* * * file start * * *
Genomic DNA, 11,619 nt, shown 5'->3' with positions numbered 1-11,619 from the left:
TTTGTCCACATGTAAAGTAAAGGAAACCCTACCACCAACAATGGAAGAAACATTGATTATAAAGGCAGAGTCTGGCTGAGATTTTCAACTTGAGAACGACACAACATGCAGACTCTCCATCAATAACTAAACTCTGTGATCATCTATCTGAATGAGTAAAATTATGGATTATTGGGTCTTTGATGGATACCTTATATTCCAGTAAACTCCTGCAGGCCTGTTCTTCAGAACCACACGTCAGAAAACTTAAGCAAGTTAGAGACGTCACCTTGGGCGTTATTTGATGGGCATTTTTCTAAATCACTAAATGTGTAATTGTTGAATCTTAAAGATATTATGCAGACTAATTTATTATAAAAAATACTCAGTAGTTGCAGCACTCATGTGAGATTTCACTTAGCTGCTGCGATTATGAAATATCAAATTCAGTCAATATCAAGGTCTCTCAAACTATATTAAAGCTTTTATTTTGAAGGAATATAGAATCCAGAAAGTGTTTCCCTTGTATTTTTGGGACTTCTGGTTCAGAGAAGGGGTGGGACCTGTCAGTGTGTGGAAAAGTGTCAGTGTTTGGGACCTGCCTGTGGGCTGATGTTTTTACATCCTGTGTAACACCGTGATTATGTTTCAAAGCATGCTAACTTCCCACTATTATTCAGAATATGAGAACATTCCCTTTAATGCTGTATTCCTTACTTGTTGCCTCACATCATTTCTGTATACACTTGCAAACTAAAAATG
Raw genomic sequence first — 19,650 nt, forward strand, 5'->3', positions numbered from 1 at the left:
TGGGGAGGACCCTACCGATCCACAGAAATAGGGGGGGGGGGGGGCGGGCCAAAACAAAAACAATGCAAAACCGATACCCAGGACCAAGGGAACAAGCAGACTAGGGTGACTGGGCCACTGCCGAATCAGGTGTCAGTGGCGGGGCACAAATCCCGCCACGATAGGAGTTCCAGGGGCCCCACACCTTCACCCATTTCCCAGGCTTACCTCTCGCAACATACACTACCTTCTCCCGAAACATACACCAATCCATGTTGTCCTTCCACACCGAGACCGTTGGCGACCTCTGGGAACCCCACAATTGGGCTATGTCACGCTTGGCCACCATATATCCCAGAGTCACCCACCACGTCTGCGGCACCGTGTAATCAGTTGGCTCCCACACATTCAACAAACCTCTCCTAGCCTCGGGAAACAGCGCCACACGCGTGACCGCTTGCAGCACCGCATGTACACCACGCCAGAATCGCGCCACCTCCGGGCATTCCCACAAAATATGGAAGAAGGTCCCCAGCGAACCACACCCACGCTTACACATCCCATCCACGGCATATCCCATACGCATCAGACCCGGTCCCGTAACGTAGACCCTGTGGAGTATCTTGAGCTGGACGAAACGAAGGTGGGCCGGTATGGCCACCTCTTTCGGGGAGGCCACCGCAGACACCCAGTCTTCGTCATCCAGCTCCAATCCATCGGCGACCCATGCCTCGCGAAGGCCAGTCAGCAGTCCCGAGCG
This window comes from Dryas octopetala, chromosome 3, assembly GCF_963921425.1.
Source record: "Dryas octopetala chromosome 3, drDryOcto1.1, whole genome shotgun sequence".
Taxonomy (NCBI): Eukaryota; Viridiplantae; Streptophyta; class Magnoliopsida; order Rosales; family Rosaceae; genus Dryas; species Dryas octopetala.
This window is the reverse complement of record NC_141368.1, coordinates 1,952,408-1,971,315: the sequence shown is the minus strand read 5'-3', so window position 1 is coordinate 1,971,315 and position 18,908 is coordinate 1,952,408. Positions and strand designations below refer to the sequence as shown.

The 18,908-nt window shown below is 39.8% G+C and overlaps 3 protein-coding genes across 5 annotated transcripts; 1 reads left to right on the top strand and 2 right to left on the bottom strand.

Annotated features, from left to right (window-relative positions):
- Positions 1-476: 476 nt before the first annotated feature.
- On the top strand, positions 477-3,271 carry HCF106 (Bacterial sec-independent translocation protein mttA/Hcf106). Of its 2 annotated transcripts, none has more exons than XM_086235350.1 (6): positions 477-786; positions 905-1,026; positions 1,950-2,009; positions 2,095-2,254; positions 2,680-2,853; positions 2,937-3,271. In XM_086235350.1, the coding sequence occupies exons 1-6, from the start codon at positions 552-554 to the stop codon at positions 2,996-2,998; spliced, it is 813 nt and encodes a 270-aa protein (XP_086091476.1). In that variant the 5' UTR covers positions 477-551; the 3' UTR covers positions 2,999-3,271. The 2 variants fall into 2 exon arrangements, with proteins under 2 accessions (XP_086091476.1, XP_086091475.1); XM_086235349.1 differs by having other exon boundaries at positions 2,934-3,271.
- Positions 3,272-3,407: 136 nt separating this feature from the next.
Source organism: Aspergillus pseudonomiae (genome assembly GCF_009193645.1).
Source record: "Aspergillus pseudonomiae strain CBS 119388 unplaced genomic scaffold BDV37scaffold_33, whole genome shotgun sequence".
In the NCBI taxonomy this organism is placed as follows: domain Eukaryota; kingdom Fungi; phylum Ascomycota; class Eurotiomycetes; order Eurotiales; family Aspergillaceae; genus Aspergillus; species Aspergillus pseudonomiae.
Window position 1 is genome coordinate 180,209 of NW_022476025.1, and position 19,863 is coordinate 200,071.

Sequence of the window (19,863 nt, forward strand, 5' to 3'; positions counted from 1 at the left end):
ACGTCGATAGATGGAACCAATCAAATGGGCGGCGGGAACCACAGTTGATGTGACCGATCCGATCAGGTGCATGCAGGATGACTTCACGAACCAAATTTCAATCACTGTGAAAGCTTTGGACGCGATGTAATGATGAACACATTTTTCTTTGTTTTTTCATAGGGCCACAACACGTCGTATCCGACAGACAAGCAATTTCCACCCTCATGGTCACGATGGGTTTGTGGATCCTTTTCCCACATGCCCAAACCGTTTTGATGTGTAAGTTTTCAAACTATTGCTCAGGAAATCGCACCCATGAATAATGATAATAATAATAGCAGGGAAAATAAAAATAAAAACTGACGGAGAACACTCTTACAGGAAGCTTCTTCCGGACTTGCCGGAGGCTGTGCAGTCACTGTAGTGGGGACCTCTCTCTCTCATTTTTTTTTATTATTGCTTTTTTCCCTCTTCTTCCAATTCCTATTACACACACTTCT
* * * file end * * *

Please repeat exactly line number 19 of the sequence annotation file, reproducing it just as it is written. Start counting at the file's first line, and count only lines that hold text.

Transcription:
ACGTCGATAGATGGAACCAATCAAATGGGCGGCGGGAACCACAGTTGATGTGACCGATCCGATCAGGTGCATGCAGGATGACTTCACGAACCAAATTTCAATCACTGTGAAAGCTTTGGACGCGATGTAATGATGAACACATTTTTCTTTGTTTTTTCATAGGGCCACAACACGTCGTATCCGACAGACAAGCAATTTCCACCCTCATGGTCACGATGGGTTTGTGGATCCTTTTCCCACATGCCCAAACCGTTTTGATGTGTAAGTTTTCAAACTATTGCTCAGGAAATCGCACCCATGAATAATGATAATAATAATAGCAGGGAAAATAAAAATAAAAACTGACGGAGAACACTCTTACAGGAAGCTTCTTCCGGACTTGCCGGAGGCTGTGCAGTCACTGTAGTGGGGACCTCTCTCTCTCATTTTTTTTTATTATTGCTTTTTTCCCTCTTCTTCCAATTCCTATTACACACACTTCT